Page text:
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Analysis/explanation of 4% rule
Old 04-27-2015, 08:52 AM   #1
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Analysis/explanation of 4% rule

A good analysis and explanation (IMO) of the 4% rule. Not sure I agree with commentary regarding annuities but for the most part an objective analysis.

https://www.fidelity.com/insights/re...ithdrawal-rule
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Old 04-27-2015, 09:57 AM   #2
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It's a good summary of many of the things Wade has been saying over the past three years.
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Old 04-27-2015, 10:46 AM   #3
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I don't think there's anything wrong with the 4% rule; the problems are with how it is often portrayed or interpreted. My definition of the 4% rule is as follows: "Given assumptions X, Y, and Z (where X, Y, and Z are things like the future won't be worse than the past, I won't live more than n years, my portfolio will be such-and-such, etc), I can spend 4% yearly inflation-adjusted and have a p% chance that I won't go broke".

This is much different than simply saying "I can spend 4% inflation-adjusted each year and not go broke", but the rule is often misinterpreted to mean this.
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Old 04-27-2015, 10:49 AM   #4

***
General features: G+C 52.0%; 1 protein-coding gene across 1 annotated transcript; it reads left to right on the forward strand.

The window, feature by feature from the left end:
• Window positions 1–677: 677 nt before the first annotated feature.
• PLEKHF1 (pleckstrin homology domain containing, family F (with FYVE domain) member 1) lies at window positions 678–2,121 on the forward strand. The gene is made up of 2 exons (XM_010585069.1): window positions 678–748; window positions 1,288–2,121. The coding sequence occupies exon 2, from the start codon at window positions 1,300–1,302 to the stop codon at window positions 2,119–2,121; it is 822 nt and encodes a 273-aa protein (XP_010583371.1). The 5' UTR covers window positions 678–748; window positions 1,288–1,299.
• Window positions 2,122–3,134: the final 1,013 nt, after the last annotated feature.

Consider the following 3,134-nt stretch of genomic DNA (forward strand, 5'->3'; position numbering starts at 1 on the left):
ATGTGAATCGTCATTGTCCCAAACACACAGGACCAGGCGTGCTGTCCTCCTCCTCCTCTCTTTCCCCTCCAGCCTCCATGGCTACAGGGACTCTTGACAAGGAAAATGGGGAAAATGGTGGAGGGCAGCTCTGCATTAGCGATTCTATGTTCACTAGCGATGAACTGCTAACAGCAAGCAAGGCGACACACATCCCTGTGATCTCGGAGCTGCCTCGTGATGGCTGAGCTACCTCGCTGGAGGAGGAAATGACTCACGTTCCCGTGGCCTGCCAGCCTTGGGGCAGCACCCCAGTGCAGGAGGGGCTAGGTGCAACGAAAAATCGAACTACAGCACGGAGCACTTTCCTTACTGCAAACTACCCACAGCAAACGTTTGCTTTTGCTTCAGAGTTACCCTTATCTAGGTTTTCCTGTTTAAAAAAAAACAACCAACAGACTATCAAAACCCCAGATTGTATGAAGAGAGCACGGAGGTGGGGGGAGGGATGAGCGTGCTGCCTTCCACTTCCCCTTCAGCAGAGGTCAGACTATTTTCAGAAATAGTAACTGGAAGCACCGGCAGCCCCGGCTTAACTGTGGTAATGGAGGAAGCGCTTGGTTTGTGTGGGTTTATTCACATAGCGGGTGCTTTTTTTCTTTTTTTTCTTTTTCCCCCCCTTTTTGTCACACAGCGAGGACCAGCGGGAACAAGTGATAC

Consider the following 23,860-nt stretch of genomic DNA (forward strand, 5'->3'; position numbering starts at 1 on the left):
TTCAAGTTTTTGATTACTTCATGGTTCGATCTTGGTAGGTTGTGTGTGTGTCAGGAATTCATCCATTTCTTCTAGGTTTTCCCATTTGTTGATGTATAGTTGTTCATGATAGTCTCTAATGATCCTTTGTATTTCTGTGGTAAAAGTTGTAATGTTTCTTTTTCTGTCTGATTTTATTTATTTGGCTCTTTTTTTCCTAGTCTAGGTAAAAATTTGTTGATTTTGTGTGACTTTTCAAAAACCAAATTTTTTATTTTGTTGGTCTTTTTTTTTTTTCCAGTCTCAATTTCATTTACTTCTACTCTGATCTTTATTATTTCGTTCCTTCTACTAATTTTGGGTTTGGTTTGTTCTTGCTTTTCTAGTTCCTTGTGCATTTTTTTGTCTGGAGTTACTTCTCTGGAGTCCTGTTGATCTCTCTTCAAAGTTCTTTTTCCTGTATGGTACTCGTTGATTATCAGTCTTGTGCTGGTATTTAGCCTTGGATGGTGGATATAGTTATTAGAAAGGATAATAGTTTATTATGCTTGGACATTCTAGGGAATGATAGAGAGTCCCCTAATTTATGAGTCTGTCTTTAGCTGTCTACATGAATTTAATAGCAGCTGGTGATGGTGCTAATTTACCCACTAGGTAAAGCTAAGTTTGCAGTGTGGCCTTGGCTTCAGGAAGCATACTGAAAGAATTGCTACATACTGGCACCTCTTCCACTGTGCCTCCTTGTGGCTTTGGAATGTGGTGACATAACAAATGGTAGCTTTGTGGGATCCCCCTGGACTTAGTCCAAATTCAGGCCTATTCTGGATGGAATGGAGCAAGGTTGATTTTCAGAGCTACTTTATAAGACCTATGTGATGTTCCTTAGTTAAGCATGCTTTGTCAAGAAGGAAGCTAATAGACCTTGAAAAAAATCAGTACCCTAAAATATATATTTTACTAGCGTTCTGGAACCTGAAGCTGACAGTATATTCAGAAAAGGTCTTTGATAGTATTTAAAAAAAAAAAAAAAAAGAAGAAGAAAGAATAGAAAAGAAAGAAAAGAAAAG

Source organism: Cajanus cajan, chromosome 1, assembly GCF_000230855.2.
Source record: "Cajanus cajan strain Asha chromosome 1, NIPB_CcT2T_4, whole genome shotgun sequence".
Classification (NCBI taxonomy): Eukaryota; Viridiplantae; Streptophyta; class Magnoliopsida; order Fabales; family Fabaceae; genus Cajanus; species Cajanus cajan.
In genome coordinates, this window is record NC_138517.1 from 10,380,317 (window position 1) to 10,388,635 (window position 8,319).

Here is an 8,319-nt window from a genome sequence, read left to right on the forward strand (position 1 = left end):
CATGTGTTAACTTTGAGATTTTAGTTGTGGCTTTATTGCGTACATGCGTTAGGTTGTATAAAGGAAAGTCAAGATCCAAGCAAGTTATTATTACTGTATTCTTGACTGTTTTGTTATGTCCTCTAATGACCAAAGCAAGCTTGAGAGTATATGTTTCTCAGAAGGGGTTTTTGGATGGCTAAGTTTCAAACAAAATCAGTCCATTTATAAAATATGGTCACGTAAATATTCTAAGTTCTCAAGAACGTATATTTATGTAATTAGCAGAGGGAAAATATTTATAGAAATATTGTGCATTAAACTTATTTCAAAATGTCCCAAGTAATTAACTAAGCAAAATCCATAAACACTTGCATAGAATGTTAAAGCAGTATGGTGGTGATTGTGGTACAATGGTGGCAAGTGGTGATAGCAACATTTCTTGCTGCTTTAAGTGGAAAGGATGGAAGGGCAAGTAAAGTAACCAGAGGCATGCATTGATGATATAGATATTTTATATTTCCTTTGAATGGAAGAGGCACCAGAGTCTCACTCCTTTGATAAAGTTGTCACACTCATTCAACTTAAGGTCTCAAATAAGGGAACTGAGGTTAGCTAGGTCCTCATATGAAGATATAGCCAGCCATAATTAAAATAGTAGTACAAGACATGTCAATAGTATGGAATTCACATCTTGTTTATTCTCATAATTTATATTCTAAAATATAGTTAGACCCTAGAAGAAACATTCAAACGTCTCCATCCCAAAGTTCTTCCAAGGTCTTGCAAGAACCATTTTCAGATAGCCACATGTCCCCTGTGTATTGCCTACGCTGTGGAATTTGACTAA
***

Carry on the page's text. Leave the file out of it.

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And his answer to the rule of thumb question just about had me spitting out my coffee...

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There are no easy answers. People shouldn't spend more time shopping for their next vacuum cleaner than thinking about how they will manage their retirement income strategy.
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Old 04-27-2015, 10:55 AM   #5
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Quote:
Originally Posted by Which Roger View Post
I don't think there's anything wrong with the 4% rule; the problems are with how it is often portrayed or interpreted. My definition of the 4% rule is as follows: "Given assumptions X, Y, and Z (where X, Y, and Z are things like the future won't be worse than the past, I won't live more than n years, my portfolio will be such-and-such, etc), I can spend 4% yearly inflation-adjusted and have a p% chance that I won't go broke".

This is much different than simply saying "I can spend 4% inflation-adjusted each year and not go broke", but the rule is often misinterpreted to mean this.
True. Granted, even if you did get a 100% probability that you won't run out of money, the numbers are based on past/historical performance so depending on what the future holds, there's still a very slim chance that you might go broke.

Of course, there's also a chance that you'll get hit by the bus tomorrow so none of this would matter.
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Old 04-27-2015, 11:03 AM   #6
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Quote:
Originally Posted by Onward View Post
It's a good summary of many of the things Wade has been saying over the past three years.
+1
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